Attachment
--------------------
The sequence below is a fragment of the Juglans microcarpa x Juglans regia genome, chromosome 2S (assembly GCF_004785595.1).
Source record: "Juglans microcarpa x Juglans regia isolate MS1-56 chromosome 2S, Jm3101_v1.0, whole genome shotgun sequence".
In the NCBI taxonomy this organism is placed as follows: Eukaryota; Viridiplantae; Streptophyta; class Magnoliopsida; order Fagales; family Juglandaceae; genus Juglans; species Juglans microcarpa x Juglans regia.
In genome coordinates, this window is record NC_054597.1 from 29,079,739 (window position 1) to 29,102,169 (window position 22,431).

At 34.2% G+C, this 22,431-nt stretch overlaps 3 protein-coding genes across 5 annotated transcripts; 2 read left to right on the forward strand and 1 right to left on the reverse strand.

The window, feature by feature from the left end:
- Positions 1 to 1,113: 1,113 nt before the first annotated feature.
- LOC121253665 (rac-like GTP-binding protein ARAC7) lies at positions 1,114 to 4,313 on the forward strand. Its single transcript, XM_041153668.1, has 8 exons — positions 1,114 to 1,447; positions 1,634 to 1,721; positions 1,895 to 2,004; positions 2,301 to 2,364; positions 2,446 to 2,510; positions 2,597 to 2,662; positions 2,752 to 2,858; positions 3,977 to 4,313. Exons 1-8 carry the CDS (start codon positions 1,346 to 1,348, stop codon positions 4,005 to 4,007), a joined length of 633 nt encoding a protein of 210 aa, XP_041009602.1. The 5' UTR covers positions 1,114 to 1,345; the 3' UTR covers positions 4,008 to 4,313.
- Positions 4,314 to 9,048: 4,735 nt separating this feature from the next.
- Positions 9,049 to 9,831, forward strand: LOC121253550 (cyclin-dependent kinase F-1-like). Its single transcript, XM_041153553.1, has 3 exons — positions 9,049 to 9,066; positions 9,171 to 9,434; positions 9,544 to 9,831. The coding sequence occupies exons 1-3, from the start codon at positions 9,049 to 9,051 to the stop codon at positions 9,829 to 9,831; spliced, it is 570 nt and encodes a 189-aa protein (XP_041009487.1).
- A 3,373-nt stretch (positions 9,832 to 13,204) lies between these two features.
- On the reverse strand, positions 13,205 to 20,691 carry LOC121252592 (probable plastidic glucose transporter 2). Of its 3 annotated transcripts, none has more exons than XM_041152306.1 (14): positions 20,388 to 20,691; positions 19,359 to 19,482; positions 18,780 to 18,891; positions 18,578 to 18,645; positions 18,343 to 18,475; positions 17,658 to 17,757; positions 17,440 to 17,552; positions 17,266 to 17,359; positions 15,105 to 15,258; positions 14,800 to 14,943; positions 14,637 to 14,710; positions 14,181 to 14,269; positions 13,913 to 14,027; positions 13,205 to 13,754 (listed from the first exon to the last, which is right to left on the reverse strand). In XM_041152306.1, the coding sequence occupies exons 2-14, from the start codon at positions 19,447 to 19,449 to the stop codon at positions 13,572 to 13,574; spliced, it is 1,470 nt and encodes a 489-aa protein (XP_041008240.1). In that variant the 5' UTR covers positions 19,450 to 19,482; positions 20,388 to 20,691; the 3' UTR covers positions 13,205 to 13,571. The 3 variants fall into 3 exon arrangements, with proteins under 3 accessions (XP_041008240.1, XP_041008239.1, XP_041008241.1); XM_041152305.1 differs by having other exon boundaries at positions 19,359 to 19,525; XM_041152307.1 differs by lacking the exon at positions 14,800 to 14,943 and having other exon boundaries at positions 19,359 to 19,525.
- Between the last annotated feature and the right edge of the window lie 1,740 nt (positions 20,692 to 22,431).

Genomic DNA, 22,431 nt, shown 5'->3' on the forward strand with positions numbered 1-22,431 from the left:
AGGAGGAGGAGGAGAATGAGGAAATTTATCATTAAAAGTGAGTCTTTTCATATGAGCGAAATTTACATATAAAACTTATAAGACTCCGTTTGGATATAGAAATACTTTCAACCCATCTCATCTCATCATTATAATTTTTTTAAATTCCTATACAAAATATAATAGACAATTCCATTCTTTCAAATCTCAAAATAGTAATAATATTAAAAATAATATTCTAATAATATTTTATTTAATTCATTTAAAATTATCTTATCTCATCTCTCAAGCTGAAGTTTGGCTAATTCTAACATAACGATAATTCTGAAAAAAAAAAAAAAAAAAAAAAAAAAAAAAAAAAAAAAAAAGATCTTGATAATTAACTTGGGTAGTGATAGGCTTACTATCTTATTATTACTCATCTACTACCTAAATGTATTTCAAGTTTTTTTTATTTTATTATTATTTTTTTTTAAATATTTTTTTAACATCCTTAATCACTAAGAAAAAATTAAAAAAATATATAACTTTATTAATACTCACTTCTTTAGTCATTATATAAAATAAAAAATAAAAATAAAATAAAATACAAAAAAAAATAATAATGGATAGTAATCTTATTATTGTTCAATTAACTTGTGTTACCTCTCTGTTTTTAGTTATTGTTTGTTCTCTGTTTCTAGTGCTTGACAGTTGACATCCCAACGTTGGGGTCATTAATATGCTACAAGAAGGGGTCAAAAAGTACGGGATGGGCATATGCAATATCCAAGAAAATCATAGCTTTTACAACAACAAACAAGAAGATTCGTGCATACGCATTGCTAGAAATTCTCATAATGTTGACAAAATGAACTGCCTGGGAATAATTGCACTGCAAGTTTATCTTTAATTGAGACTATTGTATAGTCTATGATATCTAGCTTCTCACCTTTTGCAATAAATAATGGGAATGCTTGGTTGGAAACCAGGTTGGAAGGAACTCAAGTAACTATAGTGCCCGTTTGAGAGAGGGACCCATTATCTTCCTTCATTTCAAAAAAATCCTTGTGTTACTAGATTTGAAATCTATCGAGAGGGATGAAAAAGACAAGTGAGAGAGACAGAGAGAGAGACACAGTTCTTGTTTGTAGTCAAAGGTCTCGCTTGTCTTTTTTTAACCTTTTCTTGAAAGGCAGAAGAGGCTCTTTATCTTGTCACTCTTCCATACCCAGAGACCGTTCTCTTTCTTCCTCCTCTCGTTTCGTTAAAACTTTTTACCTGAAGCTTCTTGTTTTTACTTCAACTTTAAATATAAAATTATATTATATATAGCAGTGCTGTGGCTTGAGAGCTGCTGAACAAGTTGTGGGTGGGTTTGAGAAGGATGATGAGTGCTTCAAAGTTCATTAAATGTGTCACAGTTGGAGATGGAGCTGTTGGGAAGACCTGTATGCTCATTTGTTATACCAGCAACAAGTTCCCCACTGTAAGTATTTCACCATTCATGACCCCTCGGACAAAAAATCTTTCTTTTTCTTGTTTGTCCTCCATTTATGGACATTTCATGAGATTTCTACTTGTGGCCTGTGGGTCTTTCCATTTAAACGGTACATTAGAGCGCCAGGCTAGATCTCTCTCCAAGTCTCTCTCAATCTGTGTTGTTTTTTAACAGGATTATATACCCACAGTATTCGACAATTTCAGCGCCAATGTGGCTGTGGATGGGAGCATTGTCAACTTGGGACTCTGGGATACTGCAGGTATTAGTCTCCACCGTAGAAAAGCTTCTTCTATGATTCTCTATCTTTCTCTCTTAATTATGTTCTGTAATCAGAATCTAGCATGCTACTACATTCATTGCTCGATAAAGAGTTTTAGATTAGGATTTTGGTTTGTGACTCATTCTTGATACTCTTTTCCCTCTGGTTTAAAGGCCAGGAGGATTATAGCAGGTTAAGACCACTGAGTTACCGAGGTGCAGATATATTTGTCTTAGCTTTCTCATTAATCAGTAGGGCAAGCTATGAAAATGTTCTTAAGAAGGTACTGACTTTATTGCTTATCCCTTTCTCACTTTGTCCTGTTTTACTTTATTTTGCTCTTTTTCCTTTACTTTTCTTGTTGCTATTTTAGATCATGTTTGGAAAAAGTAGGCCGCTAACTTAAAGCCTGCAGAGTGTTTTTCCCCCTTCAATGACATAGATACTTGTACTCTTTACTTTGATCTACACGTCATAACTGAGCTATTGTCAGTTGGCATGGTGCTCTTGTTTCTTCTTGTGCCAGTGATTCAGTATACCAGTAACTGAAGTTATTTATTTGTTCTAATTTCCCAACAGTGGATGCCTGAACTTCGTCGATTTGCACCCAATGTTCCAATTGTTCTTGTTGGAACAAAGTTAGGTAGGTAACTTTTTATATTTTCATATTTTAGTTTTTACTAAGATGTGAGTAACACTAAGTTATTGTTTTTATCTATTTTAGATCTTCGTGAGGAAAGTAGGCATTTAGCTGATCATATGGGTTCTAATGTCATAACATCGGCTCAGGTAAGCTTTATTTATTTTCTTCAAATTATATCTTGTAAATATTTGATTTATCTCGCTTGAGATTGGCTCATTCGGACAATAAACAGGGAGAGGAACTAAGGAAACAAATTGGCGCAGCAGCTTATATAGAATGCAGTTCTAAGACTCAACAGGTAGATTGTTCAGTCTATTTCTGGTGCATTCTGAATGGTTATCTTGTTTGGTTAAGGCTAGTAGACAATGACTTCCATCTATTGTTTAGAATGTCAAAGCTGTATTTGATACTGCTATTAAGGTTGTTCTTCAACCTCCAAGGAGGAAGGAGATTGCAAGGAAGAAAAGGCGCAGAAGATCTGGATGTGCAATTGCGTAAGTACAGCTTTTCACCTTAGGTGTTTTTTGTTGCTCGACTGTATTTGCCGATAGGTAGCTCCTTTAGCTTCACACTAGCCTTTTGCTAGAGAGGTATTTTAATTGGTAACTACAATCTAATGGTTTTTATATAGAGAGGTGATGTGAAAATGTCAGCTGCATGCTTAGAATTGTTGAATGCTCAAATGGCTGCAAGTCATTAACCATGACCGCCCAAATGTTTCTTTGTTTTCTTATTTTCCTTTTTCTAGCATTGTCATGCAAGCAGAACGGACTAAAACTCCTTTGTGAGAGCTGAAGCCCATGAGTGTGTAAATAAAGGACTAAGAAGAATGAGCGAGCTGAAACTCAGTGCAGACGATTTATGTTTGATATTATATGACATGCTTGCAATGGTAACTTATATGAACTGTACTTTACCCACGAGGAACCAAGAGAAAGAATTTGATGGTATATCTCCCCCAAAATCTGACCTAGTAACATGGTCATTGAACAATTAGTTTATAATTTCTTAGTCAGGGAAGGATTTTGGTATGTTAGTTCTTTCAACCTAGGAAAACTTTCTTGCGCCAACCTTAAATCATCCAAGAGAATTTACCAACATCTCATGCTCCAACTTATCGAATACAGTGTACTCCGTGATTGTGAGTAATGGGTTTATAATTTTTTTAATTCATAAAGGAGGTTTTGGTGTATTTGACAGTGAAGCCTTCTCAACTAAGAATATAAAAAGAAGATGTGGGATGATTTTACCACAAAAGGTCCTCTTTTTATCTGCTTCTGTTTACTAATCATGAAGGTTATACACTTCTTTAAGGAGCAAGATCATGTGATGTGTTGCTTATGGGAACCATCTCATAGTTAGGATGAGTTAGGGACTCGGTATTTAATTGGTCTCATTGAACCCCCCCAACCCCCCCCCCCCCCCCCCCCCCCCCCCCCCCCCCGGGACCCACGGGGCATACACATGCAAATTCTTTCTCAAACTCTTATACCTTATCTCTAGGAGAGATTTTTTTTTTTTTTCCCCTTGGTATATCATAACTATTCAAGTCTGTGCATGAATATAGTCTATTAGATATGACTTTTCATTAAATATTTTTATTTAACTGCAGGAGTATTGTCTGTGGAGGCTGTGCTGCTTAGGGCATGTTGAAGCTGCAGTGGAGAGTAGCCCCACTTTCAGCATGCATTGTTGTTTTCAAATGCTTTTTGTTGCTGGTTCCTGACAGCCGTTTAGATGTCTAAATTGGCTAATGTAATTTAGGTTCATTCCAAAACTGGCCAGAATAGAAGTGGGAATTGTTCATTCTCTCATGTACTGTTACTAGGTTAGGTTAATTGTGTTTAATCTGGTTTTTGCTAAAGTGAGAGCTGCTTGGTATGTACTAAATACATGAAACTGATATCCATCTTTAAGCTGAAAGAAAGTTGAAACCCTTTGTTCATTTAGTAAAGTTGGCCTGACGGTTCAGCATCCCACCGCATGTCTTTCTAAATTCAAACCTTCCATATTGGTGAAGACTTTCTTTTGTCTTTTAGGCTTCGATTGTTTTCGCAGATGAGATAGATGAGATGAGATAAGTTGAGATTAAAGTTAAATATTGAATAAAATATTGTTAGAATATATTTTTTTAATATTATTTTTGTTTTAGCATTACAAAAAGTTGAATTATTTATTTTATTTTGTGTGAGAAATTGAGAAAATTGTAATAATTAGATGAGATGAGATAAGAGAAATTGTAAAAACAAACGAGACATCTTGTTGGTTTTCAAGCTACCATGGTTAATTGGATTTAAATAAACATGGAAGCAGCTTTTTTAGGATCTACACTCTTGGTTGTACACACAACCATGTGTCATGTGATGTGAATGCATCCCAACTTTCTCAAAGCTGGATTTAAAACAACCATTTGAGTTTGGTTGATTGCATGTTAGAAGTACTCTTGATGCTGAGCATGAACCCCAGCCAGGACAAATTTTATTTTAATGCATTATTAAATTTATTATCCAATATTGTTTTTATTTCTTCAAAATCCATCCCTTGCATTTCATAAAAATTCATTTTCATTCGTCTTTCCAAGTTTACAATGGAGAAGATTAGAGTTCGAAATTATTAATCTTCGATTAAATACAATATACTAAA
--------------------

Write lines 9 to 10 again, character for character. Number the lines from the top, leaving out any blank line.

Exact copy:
- Positions 4,314 to 9,048: 4,735 nt separating this feature from the next.
- Positions 9,049 to 9,831, forward strand: LOC121253550 (cyclin-dependent kinase F-1-like). Its single transcript, XM_041153553.1, has 3 exons — positions 9,049 to 9,066; positions 9,171 to 9,434; positions 9,544 to 9,831. The coding sequence occupies exons 1-3, from the start codon at positions 9,049 to 9,051 to the stop codon at positions 9,829 to 9,831; spliced, it is 570 nt and encodes a 189-aa protein (XP_041009487.1).